“I wasn’t eligible to go to the Air Corps flying school, because I hadn’t turned 21 and didn’t have the requisite two years of college,” he explained.
Still living at home, Hoover continued to buy flying time with the few dollars he earned in the Guard as a weekend warrior. In the meantime, the war in Europe had broken out. Although the United States hadn’t officially entered the conflict, the Tennessee National Guard lived up to the state’s reputation as the “Volunteer State,” and after requesting the privilege, went on active duty in September 1940. Hoover’s squadron was soon transferred to Columbia, S.C. While there, his unit was meshed into the Army Air Corps.
A change in regulations first appeared to be Hoover’s answer to his dream of going to combat and ultimately, becoming an ace.
“They lowered the age to become a pilot from 21 to 18,” he said. “As soon as that happened, the commanding officer of the squadron gave me an opportunity to become a second lieutenant and a pilot in the Air Guard. That would waiver your military training, because you get a check ride from these instructor pilots and then they pass you off. However, I found out suddenly that if I went through that routine to become a military pilot, I would have an ‘S’ in my wings, which would mean ‘service’ pilot, not combat.”
Intent on combat, he asked for and received an assignment for military flight training.
Primary training took place at a flying school south of Memphis, Tenn., in the small Arkansas town of Helena. Hoover reported in December 1941, shortly after the bombing of Pearl Harbor, where he was soon training in the Stearman PT-17.
On his first orientation flight, his instructor did a roll, and then asked him to try one. When Hoover completed a perfect one, the amazed instructor asked what else he could do.
Hoover proceeded to do a four-, eight- and 16-point roll, as well as other advanced maneuvers. The instructor soon approached the commanding officer, and told him he had a student who could fly better than he could.
“They cogitated a little and the commanding officer said, ‘Well, why don’t you have him get check rides, as if he needed it, but when he’s getting the check rides, he can show all the other instructors what can be done with the airplane?’ That’s what happened,” Hoover recalled.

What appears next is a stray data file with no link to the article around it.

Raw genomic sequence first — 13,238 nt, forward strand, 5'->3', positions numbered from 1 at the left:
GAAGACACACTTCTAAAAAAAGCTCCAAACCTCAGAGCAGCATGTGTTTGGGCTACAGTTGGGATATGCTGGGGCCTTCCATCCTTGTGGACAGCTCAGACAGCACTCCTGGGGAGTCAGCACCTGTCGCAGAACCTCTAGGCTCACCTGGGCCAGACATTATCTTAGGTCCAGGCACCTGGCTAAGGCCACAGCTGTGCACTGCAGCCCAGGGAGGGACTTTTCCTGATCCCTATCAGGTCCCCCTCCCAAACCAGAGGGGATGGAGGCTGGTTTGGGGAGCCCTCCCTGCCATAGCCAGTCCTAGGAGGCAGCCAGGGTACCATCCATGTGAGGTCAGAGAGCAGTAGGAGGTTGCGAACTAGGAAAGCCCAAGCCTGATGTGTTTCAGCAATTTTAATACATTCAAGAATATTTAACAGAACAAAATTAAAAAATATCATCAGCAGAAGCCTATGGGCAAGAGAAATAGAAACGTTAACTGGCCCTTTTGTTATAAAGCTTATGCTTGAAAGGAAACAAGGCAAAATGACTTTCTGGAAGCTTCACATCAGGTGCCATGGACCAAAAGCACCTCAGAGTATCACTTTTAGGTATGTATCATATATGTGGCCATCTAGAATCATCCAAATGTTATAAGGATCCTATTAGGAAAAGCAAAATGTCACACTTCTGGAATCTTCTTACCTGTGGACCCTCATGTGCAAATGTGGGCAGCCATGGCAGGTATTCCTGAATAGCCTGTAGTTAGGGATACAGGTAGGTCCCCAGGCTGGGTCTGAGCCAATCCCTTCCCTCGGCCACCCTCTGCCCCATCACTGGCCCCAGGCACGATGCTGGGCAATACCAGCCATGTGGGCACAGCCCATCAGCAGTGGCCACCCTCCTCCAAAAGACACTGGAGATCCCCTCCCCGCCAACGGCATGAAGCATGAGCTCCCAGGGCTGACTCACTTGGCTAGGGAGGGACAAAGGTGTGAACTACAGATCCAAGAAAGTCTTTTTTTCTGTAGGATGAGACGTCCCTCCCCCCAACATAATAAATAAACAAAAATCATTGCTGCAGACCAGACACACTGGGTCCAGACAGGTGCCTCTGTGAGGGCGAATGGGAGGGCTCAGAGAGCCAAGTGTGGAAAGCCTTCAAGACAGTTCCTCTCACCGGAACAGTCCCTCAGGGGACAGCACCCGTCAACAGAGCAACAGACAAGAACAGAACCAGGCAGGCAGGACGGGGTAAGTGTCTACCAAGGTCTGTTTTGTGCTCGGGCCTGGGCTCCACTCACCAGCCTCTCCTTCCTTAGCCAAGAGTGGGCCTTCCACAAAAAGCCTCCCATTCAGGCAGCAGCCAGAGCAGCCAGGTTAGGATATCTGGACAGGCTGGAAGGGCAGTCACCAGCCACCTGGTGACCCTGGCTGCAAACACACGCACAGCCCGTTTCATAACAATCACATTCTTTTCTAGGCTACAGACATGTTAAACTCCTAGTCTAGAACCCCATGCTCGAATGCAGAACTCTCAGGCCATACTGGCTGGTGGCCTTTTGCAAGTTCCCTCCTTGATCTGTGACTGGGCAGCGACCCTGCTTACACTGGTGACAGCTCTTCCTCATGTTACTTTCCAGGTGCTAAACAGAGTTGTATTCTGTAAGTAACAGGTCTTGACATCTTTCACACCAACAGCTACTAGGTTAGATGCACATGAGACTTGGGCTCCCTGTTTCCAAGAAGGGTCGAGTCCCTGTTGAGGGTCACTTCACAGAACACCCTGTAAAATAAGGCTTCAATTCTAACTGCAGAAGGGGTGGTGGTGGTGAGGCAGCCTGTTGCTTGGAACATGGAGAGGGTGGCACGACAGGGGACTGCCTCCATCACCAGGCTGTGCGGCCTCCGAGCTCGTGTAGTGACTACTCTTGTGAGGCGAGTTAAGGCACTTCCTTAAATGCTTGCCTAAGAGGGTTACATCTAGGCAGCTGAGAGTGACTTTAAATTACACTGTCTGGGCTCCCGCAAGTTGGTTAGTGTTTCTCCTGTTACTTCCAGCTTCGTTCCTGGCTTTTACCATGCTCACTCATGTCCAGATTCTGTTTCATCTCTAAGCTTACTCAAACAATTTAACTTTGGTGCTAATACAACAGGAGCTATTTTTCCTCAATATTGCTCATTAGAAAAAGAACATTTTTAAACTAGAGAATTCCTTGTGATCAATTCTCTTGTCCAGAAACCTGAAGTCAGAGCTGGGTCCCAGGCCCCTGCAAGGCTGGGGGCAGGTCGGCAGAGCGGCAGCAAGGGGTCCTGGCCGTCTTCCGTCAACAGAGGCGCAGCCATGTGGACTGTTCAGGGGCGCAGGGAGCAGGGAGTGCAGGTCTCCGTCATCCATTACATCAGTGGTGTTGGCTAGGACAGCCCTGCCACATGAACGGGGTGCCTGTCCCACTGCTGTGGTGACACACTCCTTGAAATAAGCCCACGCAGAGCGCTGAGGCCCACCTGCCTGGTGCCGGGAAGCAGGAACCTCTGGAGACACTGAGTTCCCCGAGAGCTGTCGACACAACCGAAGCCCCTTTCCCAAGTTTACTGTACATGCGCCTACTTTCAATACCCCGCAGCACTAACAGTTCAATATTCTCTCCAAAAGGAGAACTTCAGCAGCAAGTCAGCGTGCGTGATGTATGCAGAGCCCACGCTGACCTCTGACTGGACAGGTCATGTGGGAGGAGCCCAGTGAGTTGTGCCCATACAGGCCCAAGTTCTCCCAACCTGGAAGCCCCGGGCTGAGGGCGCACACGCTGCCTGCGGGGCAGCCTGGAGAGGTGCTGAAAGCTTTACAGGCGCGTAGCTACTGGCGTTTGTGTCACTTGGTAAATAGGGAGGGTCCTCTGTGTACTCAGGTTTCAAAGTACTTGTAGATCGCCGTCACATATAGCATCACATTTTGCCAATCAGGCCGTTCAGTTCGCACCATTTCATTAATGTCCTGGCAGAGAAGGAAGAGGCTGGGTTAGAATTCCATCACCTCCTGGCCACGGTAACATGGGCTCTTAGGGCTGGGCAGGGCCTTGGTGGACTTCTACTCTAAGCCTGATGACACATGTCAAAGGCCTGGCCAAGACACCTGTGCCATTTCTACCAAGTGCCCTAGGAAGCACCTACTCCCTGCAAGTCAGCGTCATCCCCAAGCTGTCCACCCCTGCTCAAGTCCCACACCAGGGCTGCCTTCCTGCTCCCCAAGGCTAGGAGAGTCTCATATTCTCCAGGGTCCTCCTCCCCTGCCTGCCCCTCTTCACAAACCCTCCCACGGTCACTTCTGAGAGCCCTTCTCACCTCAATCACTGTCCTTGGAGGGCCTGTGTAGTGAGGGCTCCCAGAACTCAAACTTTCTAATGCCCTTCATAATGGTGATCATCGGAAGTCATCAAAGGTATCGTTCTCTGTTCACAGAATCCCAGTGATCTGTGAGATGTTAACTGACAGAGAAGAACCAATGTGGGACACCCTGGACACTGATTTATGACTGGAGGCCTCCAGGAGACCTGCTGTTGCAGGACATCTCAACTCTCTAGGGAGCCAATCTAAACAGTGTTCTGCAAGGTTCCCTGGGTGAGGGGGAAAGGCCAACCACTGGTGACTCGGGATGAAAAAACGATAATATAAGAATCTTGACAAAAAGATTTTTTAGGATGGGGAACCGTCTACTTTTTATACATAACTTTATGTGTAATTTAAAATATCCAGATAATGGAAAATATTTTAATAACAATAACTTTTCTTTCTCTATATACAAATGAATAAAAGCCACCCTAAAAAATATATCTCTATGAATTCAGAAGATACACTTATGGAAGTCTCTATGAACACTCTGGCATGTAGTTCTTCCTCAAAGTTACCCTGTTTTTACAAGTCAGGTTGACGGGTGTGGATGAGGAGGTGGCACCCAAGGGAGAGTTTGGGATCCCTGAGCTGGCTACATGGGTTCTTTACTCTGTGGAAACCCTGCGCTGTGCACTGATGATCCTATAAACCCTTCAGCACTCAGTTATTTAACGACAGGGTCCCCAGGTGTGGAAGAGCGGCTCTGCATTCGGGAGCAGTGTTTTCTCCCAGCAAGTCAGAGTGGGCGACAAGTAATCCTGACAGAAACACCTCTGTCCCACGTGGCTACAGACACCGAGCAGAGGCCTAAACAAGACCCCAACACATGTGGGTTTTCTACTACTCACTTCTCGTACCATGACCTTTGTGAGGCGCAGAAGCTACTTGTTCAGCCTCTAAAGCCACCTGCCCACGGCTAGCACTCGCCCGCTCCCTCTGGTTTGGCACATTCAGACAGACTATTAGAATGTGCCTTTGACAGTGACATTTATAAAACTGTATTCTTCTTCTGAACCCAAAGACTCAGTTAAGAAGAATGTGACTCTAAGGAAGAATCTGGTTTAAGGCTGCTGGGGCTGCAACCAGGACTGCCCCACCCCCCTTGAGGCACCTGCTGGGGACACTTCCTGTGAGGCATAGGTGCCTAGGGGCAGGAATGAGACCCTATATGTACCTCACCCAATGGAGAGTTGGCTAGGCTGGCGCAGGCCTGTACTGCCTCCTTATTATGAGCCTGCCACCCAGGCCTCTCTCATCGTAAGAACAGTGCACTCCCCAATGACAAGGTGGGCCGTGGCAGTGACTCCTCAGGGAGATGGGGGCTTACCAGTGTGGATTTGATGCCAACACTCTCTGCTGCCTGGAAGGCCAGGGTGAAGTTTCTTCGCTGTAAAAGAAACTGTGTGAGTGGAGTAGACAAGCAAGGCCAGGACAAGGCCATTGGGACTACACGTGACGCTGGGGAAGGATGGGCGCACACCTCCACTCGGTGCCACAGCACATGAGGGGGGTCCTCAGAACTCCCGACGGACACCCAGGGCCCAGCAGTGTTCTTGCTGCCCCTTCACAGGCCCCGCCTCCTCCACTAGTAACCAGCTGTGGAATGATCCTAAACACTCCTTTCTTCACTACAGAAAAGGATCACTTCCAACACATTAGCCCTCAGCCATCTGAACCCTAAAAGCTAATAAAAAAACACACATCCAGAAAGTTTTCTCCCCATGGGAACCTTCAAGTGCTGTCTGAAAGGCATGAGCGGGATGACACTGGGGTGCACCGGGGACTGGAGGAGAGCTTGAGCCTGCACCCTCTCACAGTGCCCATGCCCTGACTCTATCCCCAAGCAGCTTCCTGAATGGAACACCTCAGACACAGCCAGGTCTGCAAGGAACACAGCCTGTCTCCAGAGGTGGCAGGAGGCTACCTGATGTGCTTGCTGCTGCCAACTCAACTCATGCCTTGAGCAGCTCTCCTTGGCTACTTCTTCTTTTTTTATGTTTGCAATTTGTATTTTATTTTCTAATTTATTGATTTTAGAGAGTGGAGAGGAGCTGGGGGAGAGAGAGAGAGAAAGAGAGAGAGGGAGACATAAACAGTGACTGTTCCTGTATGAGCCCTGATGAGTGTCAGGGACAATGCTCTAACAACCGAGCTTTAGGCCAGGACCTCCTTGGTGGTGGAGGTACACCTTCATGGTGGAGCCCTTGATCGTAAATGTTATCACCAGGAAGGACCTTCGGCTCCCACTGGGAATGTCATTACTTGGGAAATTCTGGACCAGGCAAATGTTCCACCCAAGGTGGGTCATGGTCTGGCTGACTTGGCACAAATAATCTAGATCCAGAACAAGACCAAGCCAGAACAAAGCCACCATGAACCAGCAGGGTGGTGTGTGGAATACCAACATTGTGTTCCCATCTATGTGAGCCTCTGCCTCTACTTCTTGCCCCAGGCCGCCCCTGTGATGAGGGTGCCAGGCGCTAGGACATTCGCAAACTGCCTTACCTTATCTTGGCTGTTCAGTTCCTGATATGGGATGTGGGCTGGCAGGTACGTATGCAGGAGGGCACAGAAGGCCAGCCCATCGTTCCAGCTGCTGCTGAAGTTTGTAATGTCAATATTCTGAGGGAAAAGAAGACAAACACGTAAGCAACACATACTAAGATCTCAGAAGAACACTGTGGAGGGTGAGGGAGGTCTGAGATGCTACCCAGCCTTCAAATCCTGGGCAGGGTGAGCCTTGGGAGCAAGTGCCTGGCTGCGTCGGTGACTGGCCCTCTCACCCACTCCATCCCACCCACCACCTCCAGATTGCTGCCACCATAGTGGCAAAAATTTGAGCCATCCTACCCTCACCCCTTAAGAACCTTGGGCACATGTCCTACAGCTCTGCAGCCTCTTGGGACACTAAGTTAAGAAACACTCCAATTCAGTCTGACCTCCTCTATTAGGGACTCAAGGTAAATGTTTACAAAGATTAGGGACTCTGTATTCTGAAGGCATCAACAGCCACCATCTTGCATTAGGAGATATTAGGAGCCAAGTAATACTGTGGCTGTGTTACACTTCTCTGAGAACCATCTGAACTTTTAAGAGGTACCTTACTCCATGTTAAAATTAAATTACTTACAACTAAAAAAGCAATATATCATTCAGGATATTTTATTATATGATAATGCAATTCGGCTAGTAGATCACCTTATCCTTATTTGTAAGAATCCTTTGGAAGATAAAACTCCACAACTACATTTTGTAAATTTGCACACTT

Hoover’s flying was so superb that on graduation day, the CO asked the 20 year old to put on a 30-minute demonstration for the benefit of the other cadets.
“I was absolutely excited about that,” Hoover said. “I thought, ‘Well, I’m on my way now to being a qualified fighter pilot.'”
However, he went to basic training, at Greenville, Miss., and then to Columbus, Miss., for advanced twin-engine training.
“That meant you were going to get transports or bombers, and I wanted to be a fighter pilot in the worst way,” he said.
Back then, he said, short pilots were likely to go to fighter training, and taller ones to bombers and transports. At six feet, two inches, Hoover definitely had a problem. After graduating from advanced training, a visit with a sergeant in the personnel office who handled all the assignments changed his course in life.
“I took a fellow with me who was short; he wanted to go to transports and he had a fighter assignment,” he said. “I slipped a 20-dollar bill into the hands of this technical sergeant, and I said, ‘He wants transports and I want fighters.’ I knew he liked booze; I said, ‘Why don’t you go get some spirits for you and just switch those names, and everybody will be happy.’ He said, ‘You got a deal.’ That’s how I became a fighter pilot.”
Hoover soon reported to the 20th Fighter Group, stationed at Drew Field, Tampa, Fla. After training in the single-engine AT-6 trainer, he advanced to the P-40, and then the P-39 Airacobra. He was soon putting the “Widow Maker” through a series of loops, rolls, and spins.
Another pilot who flew the P-39 at that time was Tom Watts, from Globe, Ariz., who would become Hoover’s closest friend in the service. Orders of a transfer to the European theater soon came, and although he was just a sergeant, Hoover was placed in charge of 67 pilots, “both officers and enlisted men.”
Hoover arrived in England in December 1942. His unit was sent to a small town called Stone near Shrewsbury, north of London. Shortly after arriving in Stone, his outfit received orders to report to a nearby airfield called Atcham.
He said they didn’t have any airplanes over there yet, so the British gave them “reverse land lease.”
“We flew Spitfires,” he said.
While at Atcham, the head of the reassignment group questioned why the enlisted pilots hadn’t received officer commissions.
“We had assumed we would be promoted before leaving New York, since we had learned that pilots preceding us, who were staff sergeants, had been,” Hoover said.
On Dec. 20, 1942, a brief ceremony was held. They were designated flight officers, a rank equivalent to warrant officer in the Army. It didn’t mean they were commissioned, but they got pay and privileges similar to those of commissioned officers.
Africa and testing aircraft, for the first time
The Allied invasion of North Africa occurred in November 1942. In January 1943, Hoover’s outfit was alerted it would be transferred there.
Hoover wasn’t happy when he found out he was headed to a supply depot in Mediouna. Even worse, they had been assigned to a replacement pilots’ pool.
“I thought I was going right to combat,” he said.